Keeping up to date with the latest news in the property markets is one reason why people keep reading the Richard Carr blog. I always try to keep my finger on the pulse of the very latest property news. Recently, the Office of National Statistics (ONS) released their latest figures on UK house prices.
The figures show that house prices went up by 5.2% in the year to July 2015. The figures are a slight drop on last month which showed a rise of 5.7% year ending June 2015. If you exclude London and the South East which tend to have much higher prices than the rest of the country, the average annual growth rate is 4.4%.
Average house prices
Looking at the figures the ONS released in more detail shows that the average house price in England as of July 2015 was £295,000. Wales’ average house price was £173,000, Northern Ireland’s average house price was £154,000 and the average house price in Scotland stands at £196,000.
Obviously London is leading all the regions and the average property price in the capital is now around £525,000, while the North East has the lowest prices with the average being £156,000. The data also shows that as of July 2015 the average price paid by first time buyers was 4.4% higher than in July 2014.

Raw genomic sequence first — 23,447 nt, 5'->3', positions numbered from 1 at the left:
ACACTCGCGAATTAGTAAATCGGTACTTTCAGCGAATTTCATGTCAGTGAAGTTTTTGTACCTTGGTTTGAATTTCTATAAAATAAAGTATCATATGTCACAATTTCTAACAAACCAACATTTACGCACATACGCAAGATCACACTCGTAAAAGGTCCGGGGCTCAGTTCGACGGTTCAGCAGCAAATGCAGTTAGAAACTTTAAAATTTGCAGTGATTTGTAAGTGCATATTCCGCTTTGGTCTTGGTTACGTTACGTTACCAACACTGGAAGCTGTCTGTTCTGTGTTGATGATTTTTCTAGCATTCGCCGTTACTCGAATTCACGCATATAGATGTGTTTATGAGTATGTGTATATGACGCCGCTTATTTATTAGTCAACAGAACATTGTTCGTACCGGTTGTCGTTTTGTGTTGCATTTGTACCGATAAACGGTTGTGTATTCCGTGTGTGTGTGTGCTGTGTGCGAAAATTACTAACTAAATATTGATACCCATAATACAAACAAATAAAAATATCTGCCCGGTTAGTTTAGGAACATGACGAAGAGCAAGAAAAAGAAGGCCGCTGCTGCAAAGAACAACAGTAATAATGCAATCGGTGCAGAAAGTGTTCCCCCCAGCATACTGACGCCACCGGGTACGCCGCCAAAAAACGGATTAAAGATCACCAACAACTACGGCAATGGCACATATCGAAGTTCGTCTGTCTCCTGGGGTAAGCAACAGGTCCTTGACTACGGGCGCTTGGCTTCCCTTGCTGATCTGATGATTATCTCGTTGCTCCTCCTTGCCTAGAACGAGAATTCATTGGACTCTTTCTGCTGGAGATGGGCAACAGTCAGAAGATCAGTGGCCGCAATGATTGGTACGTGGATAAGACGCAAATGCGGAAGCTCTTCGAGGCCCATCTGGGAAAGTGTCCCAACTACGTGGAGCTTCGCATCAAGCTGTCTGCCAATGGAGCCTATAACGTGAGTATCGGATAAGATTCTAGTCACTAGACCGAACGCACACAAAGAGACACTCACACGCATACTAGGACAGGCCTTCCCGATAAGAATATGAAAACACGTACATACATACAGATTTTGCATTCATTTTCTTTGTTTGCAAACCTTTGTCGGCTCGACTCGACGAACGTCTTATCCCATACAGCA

Various industry commentators have looked at the figures and come to the conclusion that weak supply and lack of new housing stock is the main reason that prices keep rising. The slight dip in the figures month on month may be due to new lending rules that are preventing people from getting mortgages.
Employment figures are looking positive at the moment, and the economy seems to be in decent shape. However, there still appears to be a tiny bit of uncertainty in the market and a lot of first time buyers and current home owners who want to move property may be sitting on their hands, waiting to see if the market changes. It’s true that people also want to pay down as much debt as they can before they move property, or purchase a property for the first time.
I see the slight slowdown in the market as positive news for first time buyers, however, I worry about the availability of good, affordable mortgage products for those looking to get onto the property ladder for the first time.
Without the help of the Bank of Mum and Dad, I feel that many young people are still priced out of the market due to the size of deposit needed to secure a mortgage offer. Although the price gap between 75% and 95% LTV mortgages has narrowed, there still aren’t enough products out there to help first time buyers. Help to buy is just a temporary fix to what will become a permanent problem, the government really needs to look at the mortgage market and find ways to support those people who have the ambition to be homeowners.